The described switching into the standby impedance state Z4 may be carried out and ensured by constructing and/or programming the microchip 17 in a corresponding manner, the switching thus being initialised by the microchip 17 itself and/or at least being carried out under the control of the microchip 17. However, it is equally possible for switching into the standby impedance state Z4 to be triggered by a corresponding external signal, in particular a corresponding signal which is transmitted to the relevant information carrier 9 via the reader 1 and the associated antenna 5.

FIG. 3 shows schematically what a standardised antenna pattern 21 of a tag/transponder might look like if, for example, a large number of tags/transponders with corresponding tag/transponder antennae 15 are arranged so as to lie parallel close to one another. Thus, the resulting antenna pattern means that to some extent the transponders or tags are only able to receive a corresponding signal from the reader or to send information to the reader comparatively poorly.

If, for example, use was made of particular tags/transponders, which in accordance with the invention switched into the impedance state Z4 after the transmission of the desired information to the reader, this would result in an improved antenna pattern for other tags/transponders in the surroundings in accordance with FIG. 4. Whereas for example the representation of FIG. 3 shows the antenna pattern of an information carrier specifically at a point in time at which all the further (remaining) tags/transponders are for example in the initial impedance state or the communication impedance state (and in any case not in the standby impedance state Z4 provided by the invention), the standardised antenna pattern shown in FIG. 4 relates to an example according to the invention. By contrast with FIG. 3, FIG. 4 shows an embodiment of a standardised antenna pattern for a tag/transponder when for example all the remaining tags/transponders 9 are in the standby impedance state Z4 after the information has been read out. This shows that the transponders/tags, which are arranged in the same manner, can now receive a considerably stronger signal from particular directions and the communication between the reader and the transponder/tag is thus considerably improved. Comparing FIG. 3 and FIG. 4 also shows that the improved reception of signals and electromagnetic waves, i.e. in the energy field, naturally means not only that the reader can communicate better and thus more reliably with the individual tags/transponders, but also that the “intake field” is made larger for reading and sensing all of the tags/transponders, because in this configuration according to FIG. 4, the signals of the reader can still be received effectively even when the electric field strength decreases with increasing distance from the reader antenna.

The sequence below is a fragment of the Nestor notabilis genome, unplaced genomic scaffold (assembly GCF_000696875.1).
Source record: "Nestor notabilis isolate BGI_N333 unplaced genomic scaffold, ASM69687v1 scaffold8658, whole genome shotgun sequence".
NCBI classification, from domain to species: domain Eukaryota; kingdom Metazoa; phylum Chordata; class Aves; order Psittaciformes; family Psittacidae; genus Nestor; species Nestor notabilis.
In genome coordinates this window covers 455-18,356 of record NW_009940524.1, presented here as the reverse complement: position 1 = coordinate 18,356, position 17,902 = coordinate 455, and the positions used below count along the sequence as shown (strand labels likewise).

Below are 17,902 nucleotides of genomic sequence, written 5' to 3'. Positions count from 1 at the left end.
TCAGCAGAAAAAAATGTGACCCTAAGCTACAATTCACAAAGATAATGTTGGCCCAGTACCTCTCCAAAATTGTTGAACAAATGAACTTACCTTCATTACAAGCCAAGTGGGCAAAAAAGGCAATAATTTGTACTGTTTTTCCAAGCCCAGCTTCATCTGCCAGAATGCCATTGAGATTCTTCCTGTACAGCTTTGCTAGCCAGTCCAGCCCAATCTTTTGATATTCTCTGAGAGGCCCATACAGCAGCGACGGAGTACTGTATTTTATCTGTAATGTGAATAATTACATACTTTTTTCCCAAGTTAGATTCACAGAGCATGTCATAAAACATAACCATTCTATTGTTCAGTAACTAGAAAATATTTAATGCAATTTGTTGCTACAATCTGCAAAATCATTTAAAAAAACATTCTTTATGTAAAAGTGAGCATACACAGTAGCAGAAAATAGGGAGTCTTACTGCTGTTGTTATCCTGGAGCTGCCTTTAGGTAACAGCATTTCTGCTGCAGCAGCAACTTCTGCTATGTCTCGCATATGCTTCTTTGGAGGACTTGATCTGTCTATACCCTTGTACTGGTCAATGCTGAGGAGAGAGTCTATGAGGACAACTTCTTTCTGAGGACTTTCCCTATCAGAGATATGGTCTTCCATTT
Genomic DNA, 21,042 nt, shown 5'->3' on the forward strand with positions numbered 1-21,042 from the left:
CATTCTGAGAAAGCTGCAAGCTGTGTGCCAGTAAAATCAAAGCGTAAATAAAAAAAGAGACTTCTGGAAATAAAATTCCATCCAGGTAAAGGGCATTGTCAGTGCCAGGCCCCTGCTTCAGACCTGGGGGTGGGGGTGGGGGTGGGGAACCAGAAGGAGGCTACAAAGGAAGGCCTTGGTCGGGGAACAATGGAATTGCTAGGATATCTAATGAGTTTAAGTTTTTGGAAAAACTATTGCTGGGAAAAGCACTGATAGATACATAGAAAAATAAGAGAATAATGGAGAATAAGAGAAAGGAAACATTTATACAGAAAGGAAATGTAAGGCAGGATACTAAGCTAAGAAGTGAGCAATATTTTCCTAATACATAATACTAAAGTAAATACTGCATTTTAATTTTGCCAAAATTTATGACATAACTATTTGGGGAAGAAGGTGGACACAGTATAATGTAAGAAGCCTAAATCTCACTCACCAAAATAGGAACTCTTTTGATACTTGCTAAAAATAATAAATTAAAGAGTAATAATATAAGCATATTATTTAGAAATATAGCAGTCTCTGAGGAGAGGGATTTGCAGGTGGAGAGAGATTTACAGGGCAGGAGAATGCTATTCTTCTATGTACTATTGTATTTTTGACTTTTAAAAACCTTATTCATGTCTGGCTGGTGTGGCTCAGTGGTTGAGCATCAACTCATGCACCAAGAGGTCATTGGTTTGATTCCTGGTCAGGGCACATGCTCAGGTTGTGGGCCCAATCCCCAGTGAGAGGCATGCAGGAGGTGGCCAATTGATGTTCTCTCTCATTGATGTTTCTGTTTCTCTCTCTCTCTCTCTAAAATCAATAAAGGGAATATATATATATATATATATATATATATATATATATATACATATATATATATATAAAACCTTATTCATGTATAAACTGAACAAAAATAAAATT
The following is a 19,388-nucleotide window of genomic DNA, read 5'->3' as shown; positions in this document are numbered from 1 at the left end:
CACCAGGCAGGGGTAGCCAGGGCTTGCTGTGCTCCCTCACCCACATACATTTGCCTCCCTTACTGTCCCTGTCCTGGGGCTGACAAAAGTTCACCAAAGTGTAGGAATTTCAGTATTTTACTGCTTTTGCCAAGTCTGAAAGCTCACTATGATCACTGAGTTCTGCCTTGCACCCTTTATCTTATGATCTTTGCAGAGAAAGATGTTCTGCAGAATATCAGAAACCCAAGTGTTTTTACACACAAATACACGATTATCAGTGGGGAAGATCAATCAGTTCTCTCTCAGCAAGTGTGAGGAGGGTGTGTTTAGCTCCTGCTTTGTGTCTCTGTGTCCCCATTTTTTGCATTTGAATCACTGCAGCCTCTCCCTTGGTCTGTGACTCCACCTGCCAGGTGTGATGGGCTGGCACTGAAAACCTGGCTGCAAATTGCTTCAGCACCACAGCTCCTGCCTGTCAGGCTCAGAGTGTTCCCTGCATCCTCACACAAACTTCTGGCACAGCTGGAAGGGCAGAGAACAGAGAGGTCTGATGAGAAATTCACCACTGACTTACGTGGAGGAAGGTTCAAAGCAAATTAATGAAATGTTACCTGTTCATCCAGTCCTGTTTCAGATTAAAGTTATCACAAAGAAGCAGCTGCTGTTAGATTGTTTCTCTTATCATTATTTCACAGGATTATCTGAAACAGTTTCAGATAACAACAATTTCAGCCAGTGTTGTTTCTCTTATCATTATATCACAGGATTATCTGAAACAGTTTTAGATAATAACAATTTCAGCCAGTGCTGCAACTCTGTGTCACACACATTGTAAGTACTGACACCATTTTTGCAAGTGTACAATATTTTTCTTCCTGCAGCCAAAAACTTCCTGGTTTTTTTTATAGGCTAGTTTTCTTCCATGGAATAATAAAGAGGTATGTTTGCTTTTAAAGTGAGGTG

The description provided makes it clear that switching into the standby impedance state Z4 takes place only for a particular duration, i.e. only temporarily, so as to contribute over this duration to a reduction in the undesired interaction with the antenna field of adjacent tags/transponders by altering the high-frequency impedance. Since the receivability and readability of the individual tags/transponders thus ultimately depends on the impedance of the other tags/transponders, the accessibility and the reading or writing of other tags can be improved by switching the tags/transponders in the measure described. If the received energy and/or if the energy still stored should fall below a minimum value or threshold, the arrangement may be such that the transponder/tag, i.e. in general the data or information carrier, returns to its initial impedance state in which it can again take more energy from the energy field emitted by the reader with the associated antenna.

It is also possible for the transponders/tags to adopt the standby impedance state Z4 from the outset only for a particular determined length of time. In this case, this period of time could for example have a fixed value (which is stored in the microchip) or alternatively be transmitted by the reader in each case during the communication between the reader and the transponder.

A further possibility is for the tags/transponders in the standby impedance state Z4 to be transferred into the initial impedance state or the communication impedance state by being directly addressed by the reader, as long as they have sufficient energy for this or can take sufficient energy from the available field.